Some philosophers argue that what makes generalizations like (3) necessary is that they support counterfactuals (Goodman 1947; cf Bennett 1984; Hempel 1965; Jackson 1977; Mackie 1962; Strawson 1952). Without going into too much detail, the gist of the idea is this. The folks living in the Lonely Mountain are not dwarves because they live in the Lonely Mountain. It is possible, after all, that dwarvish settlement patterns never led them to Erebor. Another way of making this point is to say that a human ranger who found their way into the Lonely Mountain would not somehow magically become a dwarf because they entered the mountain. So, (4) is only accidentally true. The same is not true of (3). Take someone who is not, in fact, a dwarf. What (3) tells us, assuming it is true, is that if she were a dwarf, she would be a talented blacksmith. So, (3), if true, is necessarily true. And it is necessarily true generalizations like (3) that are understood to express the necessary connection between things like being a dwarf and being a talented blacksmith. And it is that necessary connection that licenses the inference from observed to unobserved cases. To continue the example, you can infer that unobserved dwarves at the Iron Hills ought to be talented blacksmiths because they are dwarves. If it turns out they are not talented blacksmiths, we would not necessarily take that fact as evidence against (3), but rather as something that calls for its own explanation. To take an extreme example, we might say they ought to be good blacksmiths, and the reason they are not (assuming they are not) is that they all, or nearly all of them, share a birth defect that prevents them from, say, developing hands.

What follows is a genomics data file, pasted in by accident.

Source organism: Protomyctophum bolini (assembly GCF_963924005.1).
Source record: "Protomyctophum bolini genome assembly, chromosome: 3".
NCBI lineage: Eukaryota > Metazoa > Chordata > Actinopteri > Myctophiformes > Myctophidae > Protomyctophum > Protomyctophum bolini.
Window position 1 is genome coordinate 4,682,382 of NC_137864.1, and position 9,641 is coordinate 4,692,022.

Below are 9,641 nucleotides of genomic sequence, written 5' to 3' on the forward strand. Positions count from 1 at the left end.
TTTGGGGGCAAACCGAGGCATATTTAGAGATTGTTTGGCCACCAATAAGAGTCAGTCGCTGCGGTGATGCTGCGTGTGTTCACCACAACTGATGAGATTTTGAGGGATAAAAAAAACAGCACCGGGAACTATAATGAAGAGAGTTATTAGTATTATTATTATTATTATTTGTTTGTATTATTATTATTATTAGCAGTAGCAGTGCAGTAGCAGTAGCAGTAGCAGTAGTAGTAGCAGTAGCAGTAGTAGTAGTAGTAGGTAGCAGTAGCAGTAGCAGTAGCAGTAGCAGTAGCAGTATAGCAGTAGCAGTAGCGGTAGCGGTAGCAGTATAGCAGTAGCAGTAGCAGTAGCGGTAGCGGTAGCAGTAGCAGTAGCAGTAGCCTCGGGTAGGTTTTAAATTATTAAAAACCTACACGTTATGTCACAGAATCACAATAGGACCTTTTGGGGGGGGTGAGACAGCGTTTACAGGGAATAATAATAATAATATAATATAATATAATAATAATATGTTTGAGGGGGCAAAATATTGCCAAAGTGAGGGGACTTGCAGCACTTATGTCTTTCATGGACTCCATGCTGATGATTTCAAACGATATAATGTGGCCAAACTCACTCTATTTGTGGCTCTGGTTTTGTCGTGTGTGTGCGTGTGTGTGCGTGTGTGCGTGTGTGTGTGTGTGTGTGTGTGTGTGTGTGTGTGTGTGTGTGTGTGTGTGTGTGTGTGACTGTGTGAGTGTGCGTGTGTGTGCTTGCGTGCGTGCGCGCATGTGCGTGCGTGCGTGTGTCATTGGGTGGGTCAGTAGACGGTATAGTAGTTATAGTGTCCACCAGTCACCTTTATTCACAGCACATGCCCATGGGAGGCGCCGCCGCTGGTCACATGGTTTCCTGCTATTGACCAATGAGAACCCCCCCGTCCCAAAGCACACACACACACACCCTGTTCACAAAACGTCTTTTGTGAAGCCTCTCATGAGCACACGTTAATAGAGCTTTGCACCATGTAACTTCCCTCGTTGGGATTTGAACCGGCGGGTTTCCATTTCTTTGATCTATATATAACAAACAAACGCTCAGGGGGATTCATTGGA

That, at least, is one route to solving the riddle of induction, but it is not without its critics. Perhaps the most famous critic is Quine (1980), who was profoundly suspicious of any talk of counterfactuals. As he saw it, their use entails Aristotelian essentialism, a thesis that, for various philosophical reasons, he rejected.5 As a consequence, he and his later followers were required to look elsewhere for a solution to the problem of induction.6
Although Hume’s argument was not garbed in the sophisticated predicate logic employed by Quine, their two views are largely the same. It is profoundly anachronistic to put it this way, but Hume would have denied that there was any necessary connection between things like being a dwarf and being a talented blacksmith. Instead, he argued that the persistent observation of dwarves who are also talented blacksmiths forms a habit or compulsion on the part of the observer to infer a felicity for blacksmithing upon any observation of a dwarf. It was inferential compulsion, a fact about human reasoning, that Hume believed philosophers confused for a fact about a relation between things in the world.